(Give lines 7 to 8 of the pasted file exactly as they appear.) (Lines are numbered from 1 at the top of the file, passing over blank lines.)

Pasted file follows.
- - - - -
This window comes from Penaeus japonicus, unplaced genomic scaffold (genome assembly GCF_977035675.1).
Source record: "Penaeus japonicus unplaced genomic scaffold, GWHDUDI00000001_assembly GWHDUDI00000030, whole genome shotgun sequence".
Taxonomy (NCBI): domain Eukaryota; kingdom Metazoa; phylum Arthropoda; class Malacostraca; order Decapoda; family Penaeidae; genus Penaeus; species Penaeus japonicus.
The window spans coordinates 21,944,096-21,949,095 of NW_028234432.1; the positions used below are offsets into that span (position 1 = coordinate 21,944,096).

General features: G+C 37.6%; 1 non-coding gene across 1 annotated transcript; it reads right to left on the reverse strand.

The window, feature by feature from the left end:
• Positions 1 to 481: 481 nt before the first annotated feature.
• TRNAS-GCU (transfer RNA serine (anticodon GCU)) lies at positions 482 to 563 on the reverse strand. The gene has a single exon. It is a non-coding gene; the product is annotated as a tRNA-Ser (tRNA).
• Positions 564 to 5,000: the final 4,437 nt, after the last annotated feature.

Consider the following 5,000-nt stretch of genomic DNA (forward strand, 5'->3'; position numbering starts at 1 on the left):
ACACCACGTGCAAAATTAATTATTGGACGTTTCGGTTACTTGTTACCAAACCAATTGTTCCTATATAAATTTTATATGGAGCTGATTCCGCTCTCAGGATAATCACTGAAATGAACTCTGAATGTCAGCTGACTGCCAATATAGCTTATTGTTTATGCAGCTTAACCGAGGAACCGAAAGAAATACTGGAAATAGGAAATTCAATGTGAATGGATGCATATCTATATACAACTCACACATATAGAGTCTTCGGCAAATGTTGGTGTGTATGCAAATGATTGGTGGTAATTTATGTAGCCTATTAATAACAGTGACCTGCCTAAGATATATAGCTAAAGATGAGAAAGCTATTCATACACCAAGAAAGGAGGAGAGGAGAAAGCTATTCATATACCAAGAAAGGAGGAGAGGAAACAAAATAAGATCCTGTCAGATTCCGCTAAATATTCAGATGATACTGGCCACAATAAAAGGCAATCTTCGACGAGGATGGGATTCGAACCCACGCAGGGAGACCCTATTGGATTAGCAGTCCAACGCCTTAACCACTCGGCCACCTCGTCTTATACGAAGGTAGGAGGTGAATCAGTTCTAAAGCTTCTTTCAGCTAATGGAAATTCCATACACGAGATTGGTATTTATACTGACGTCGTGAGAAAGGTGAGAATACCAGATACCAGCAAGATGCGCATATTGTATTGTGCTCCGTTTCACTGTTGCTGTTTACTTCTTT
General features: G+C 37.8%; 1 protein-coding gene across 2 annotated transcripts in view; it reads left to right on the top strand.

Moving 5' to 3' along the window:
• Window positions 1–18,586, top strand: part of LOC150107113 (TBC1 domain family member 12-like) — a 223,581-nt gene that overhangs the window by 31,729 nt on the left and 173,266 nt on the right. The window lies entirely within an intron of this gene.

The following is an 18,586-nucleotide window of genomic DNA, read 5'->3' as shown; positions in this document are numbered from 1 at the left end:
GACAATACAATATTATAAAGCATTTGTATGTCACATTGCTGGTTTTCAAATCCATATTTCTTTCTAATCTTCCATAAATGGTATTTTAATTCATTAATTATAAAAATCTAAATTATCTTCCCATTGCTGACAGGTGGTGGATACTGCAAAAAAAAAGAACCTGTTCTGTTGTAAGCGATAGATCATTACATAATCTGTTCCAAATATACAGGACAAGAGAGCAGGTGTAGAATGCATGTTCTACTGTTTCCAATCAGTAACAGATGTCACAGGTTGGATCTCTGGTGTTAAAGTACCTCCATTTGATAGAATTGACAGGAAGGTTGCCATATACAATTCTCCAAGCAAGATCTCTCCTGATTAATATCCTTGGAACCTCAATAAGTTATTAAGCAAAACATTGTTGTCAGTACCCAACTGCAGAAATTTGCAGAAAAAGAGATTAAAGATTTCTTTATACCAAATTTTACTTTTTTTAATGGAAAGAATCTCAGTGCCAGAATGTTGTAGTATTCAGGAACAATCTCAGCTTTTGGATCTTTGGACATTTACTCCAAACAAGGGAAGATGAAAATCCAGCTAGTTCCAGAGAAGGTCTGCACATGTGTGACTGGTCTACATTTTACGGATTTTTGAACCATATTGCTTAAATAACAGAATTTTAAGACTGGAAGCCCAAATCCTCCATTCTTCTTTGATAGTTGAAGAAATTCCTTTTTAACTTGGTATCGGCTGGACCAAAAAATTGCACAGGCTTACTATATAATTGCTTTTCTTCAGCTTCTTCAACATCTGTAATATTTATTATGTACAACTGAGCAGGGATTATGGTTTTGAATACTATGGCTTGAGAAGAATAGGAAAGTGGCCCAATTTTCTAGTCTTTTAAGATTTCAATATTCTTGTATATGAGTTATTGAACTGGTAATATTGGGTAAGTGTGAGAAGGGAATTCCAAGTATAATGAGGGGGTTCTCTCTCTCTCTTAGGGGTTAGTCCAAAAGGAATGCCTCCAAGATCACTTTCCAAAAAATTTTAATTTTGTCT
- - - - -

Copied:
• Positions 1 to 481: 481 nt before the first annotated feature.
• TRNAS-GCU (transfer RNA serine (anticodon GCU)) lies at positions 482 to 563 on the reverse strand. The gene has a single exon. It is a non-coding gene; the product is annotated as a tRNA-Ser (tRNA).